I'm glad I stayed on in China, even though I had my moments of homesickness. I'm so glad to be back in Shanghai after 2 years in SZ, and working suits me much better than studying. How did you go with your gf, Kimi -righ? (I have an odd and selective memory, I'm good at names, faces and what people wore on special days -so don't get scared). Did she join you back to UK?

Bach mama -it sure will! Prepare them for the amount of attention they will get... :)

Keats -well... I cant really get mad at them for staring, they are not being rude... just curious. So better just to laugh about it (that's what I say on good days. On bad days I get mad, haha!)

Christopher said...

Hi Jonna, good to hear from you again. Glad that you're doing something that's suiting you more, and Shanghai is certainly a brilliant city to be living in.

Things with me and Kimi are still great. She's not with me yet, it was just impossible for her to come with me right now. We're just starting the visa process....which is going to be difficult. We were actually quite shocked at how much there is involved -- crazy! I think I'll track the progress of it all on my blog. I'm actually sending some documents off tomorrow! Speak to you soon :)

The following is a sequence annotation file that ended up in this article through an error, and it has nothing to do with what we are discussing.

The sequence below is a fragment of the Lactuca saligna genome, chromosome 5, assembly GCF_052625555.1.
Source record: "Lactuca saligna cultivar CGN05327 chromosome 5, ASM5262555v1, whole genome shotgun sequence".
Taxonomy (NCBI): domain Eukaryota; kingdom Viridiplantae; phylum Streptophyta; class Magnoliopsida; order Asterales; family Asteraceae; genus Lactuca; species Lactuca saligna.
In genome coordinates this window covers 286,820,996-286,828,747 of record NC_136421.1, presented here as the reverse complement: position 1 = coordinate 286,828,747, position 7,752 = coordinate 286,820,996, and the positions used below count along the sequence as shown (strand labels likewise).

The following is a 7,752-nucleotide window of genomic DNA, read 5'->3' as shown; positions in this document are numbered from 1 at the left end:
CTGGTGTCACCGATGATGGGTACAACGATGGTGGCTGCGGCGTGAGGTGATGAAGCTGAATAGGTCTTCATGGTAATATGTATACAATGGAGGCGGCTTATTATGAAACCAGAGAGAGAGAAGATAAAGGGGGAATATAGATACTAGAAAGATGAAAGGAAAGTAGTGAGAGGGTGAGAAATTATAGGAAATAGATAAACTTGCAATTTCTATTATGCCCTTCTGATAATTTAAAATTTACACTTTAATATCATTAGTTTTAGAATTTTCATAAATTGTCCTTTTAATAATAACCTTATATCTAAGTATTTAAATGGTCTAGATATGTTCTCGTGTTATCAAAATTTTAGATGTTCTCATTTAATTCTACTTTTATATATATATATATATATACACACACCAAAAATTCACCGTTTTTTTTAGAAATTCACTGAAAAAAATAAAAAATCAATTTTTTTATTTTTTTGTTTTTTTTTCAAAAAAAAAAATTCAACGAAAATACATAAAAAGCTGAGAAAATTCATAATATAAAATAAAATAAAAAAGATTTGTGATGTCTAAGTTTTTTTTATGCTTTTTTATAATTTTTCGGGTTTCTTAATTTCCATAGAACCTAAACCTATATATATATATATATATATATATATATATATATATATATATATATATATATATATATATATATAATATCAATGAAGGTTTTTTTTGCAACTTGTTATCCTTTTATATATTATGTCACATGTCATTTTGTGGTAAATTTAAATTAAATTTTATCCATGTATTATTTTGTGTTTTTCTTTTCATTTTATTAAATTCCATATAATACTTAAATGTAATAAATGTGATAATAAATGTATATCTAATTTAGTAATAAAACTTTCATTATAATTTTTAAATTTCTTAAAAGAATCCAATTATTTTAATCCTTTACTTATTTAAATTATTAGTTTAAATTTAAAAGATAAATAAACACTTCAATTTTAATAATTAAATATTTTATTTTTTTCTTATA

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Anonymous said...

yeap,u visited the old district in hohhot and saw the native and traditional thing. Hohhot is my hometown!! I love it!!

The Travelling Trini said...

Great post! I'm looking forward to going to Hohhot this year. Always nice to read a fellow traveller's first hand experience. I'm sure they freaked out over your blond hair. They freak out here in Japan too when they see Scandinavians!

ApT said...

Hey thanks for your article on hohhot I have enjoyed my experience there and you described it very well. I would highlight that the city varies dramatically between winter as you described so well to when there is snow and or wind.. I have to say I am from South Italian extraction so maybe I am more comfortable with or at least used to hot weather. Dramatically my last time in Hohhot during the annual festival the city was beautiful with decoration and lights with the background explosions of fireworks. However most of the small businesses were closed and 90% of the population and traffic on the roads were absent. Amazing contrasts.....